16. I started working for a well known European Investment Bank in Singapore in late November, on a fixed term contract - so I am not actually a member of staff. Previously I used to work in the actuarial profession in the UK. I've been here nearly three months and later today I will be disclosing some nuggets to give non-investment bank HPCers a little inside knowledge as to how things work. Can't write now, too busy, but its enough to say that many of the problems I've noticed don't stem from greed, they stem from other issues and I'll shed some light on what I've learnt later today.
  17. HPCers with long memories might recall an anecdote regarding women and group behaviour. A TV show highlighted a key difference between men and women when they first placed a group of unwitting men on a rollercoaster and induced them to scream as the coaster tipped down the first slope. The men didn't; they remained silent. They then repeated the experiment but replaced the men with a group of equally unwitting women. Lo and behold, when induced to scream all the women merrily obliged. The aim of the experiment was to show that women tend to act in sympathy whereas men tend to act individualistically. This partly explains why women were targetted during the boom; once you got one woman spending her peers were likely to join in ("Because Your Worth It", Sex In The City and the Self Entitled culture, etc). Generally speaking, the same isn't so for men. This is no criticism of women, but shows just how cynically planned the whole catastrophe was.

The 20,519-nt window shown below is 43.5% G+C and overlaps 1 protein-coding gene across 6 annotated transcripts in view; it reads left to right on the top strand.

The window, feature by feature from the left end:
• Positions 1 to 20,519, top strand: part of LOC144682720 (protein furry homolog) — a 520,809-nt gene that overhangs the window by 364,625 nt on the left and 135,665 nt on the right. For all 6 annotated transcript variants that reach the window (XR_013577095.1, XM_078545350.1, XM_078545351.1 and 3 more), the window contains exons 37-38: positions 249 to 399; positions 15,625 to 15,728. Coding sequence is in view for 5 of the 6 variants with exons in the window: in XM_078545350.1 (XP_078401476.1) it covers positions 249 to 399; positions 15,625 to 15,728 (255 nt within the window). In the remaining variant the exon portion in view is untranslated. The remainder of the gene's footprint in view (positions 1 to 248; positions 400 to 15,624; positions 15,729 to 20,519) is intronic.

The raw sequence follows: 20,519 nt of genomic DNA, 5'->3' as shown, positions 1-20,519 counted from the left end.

18. Recently someone posted a thread about the Meritocracy Party. I have written here at HPC numerous times regarding some easy-to-grasp, easy-to-implement ways to make democracy function better - reducing if not removing the importance of parties (Tory, Labour, Liberal even Meritocracy) altogether. Didn't see any of my ideas mentioned so - Meritocracy Party - you might like to give 'em a whirl*). Money talks but good sense walks. The means by which our national and local affairs are run (candidates from politicial power blocks, first past the post, etc) was not and is not determined by the proactive, enthusiastic adoption of fairer and smarter ideas, it was and remains to be determined by a peculiarly British form of corruption stemming from violent mediaeval land monopolisation, designed to sedate and discourage the average Joe. Our political system has settled into a steady state of only two electable parties. Until the vested interests whom this cosy situation serves are done away with (yeah right) that's going to be your lot. Look at the way Mubarak used plain clothes police to beat up protestors in Tahrir Square. You think the UK Govt is beyond that? *Implementing such ideas would make political parties redundant, so if the Meritocracy Party was ever in a position to implement them would be a test of their true colours.